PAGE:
HD Radio Looks to ‘The New Dash’ - Radio World

HD Radio Looks to ‘The New Dash’

Advocates say power hike helps with advanced data
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Digital radio developer iBiquity Digital says it is focused on giving broadcasters more features they can offer consumers, with the goal of keeping terrestrial radio relevant in the dashboard.

That strategy is reflected in its plans for the spring NAB Show and major themes HD Radio proponents have been highlighting.

Terrestrial radio long has held a dominant position in the dash; but HD Radio proponents, among others, believe that era is ending as car companies and OEM receiver makers increasingly embrace other media in their entertainment systems.

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IBiquity Digital demonstrated an HD Radio receiver with live Artist Experience in a 2012 Ford Focus at CES. Photo by Leslie Stimson For iBiquity, and for some in radio like Clear Channel’s Total Traffic Network and the Broadcast Traffic Consortium, the way to keep radio significant in the crowded dashboard is for stations transmitting analog/digital signals to provide associated HD Radio data features to consumers. That means multicasting; providing real-time traffic data; and enabling iTunes Tagging as well as HD’s newest feature, images synched to the audio content, called Artist Experience.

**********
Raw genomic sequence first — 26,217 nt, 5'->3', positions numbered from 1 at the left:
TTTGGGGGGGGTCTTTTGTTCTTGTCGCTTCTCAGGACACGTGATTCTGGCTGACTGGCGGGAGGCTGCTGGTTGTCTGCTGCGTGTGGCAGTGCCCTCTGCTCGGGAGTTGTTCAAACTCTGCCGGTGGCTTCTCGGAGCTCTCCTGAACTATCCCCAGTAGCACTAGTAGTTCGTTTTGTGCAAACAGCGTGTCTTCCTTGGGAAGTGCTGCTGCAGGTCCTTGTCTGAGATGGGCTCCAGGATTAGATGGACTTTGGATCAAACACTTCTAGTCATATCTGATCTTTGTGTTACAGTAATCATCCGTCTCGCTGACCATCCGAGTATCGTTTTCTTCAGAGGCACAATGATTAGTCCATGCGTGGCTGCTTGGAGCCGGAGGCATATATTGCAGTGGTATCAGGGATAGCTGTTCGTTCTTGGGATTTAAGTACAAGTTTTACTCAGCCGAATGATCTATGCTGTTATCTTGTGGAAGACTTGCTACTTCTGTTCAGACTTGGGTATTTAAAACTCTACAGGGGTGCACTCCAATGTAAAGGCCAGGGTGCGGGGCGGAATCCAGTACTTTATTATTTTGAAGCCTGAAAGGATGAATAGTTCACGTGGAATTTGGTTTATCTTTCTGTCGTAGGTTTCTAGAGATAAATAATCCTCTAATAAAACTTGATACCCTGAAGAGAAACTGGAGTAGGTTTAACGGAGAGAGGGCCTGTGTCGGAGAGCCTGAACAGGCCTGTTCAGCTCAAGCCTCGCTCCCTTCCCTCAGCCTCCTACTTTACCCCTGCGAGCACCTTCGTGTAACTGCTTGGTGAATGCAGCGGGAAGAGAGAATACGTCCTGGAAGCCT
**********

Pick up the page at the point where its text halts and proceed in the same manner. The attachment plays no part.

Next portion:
Artist Experience brings radio more up to date with what satellite radio receivers and cellphones provide, according to this mindset.

“This is a data-driven world, and consumers expect real-time information,” said Barbara Janiak, product manager for the BTC — information such as traffic and weather data and fuel prices on their radio displays.